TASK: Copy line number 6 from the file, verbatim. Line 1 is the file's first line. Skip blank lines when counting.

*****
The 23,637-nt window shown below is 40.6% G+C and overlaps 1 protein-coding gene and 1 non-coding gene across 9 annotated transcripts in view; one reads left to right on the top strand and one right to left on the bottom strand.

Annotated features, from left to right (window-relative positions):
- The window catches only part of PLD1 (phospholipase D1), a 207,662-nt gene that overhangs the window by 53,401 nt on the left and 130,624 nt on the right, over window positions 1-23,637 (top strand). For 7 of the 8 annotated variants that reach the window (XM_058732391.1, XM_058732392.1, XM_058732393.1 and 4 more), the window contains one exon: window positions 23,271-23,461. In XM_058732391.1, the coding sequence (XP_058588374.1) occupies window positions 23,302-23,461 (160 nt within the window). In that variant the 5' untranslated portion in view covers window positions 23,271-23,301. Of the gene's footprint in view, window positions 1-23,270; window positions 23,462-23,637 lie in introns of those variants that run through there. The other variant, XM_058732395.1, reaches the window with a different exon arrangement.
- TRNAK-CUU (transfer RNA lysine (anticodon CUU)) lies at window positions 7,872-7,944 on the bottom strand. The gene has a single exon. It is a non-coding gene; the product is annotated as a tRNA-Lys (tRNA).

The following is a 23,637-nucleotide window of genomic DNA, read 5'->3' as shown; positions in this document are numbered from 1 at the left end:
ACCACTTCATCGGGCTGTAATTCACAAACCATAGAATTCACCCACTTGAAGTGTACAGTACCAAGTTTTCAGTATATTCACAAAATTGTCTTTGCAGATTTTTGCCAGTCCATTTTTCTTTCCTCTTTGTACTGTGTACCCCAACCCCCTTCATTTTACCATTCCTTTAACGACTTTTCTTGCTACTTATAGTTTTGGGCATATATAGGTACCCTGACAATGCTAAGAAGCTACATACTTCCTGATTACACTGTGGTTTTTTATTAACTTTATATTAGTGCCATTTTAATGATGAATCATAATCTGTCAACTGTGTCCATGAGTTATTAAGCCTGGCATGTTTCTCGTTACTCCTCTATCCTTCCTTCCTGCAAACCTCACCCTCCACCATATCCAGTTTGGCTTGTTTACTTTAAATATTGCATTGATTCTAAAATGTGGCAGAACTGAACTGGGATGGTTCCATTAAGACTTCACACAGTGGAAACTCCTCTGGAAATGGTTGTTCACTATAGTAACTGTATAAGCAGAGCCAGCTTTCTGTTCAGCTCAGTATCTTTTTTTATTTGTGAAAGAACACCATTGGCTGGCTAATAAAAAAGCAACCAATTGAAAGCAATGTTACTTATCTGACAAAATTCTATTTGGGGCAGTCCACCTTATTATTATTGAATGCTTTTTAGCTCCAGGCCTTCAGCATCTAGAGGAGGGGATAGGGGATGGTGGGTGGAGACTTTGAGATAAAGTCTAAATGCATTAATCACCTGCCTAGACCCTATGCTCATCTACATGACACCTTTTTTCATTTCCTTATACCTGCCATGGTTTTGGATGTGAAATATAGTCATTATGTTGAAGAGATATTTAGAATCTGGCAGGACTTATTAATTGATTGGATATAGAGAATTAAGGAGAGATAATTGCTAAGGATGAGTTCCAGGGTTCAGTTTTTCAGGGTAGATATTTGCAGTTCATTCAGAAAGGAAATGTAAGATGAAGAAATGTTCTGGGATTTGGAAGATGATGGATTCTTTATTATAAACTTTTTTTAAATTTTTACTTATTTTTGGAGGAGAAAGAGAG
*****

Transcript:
ACCACTTCATCGGGCTGTAATTCACAAACCATAGAATTCACCCACTTGAAGTGTACAGTACCAAGTTTTCAGTATATTCACAAAATTGTCTTTGCAGATTTTTGCCAGTCCATTTTTCTTTCCTCTTTGTACTGTGTACCCCAACCCCCTTCATTTTACCATTCCTTTAACGACTTTTCTTGCTACTTATAGTTTTGGGCATATATAGGTACCCTGACAATGCTAAGAAGCTACATACTTCCTGATTACACTGTGGTTTTTTATTAACTTTATATTAGTGCCATTTTAATGATGAATCATAATCTGTCAACTGTGTCCATGAGTTATTAAGCCTGGCATGTTTCTCGTTACTCCTCTATCCTTCCTTCCTGCAAACCTCACCCTCCACCATATCCAGTTTGGCTTGTTTACTTTAAATATTGCATTGATTCTAAAATGTGGCAGAACTGAACTGGGATGGTTCCATTAAGACTTCACACAGTGGAAACTCCTCTGGAAATGGTTGTTCACTATAGTAACTGTATAAGCAGAGCCAGCTTTCTGTTCAGCTCAGTATCTTTTTTTATTTGTGAAAGAACACCATTGGCTGGCTAATAAAAAAGCAACCAATTGAAAGCAATGTTACTTATCTGACAAAATTCTATTTGGGGCAGTCCACCTTATTATTATTGAATGCTTTTTAGCTCCAGGCCTTCAGCATCTAGAGGAGGGGATAGGGGATGGTGGGTGGAGACTTTGAGATAAAGTCTAAATGCATTAATCACCTGCCTAGACCCTATGCTCATCTACATGACACCTTTTTTCATTTCCTTATACCTGCCATGGTTTTGGATGTGAAATATAGTCATTATGTTGAAGAGATATTTAGAATCTGGCAGGACTTATTAATTGATTGGATATAGAGAATTAAGGAGAGATAATTGCTAAGGATGAGTTCCAGGGTTCAGTTTTTCAGGGTAGATATTTGCAGTTCATTCAGAAAGGAAATGTAAGATGAAGAAATGTTCTGGGATTTGGAAGATGATGGATTCTTTATTATAAACTTTTTTTAAATTTTTACTTATTTTTGGAGGAGAAAGAGAG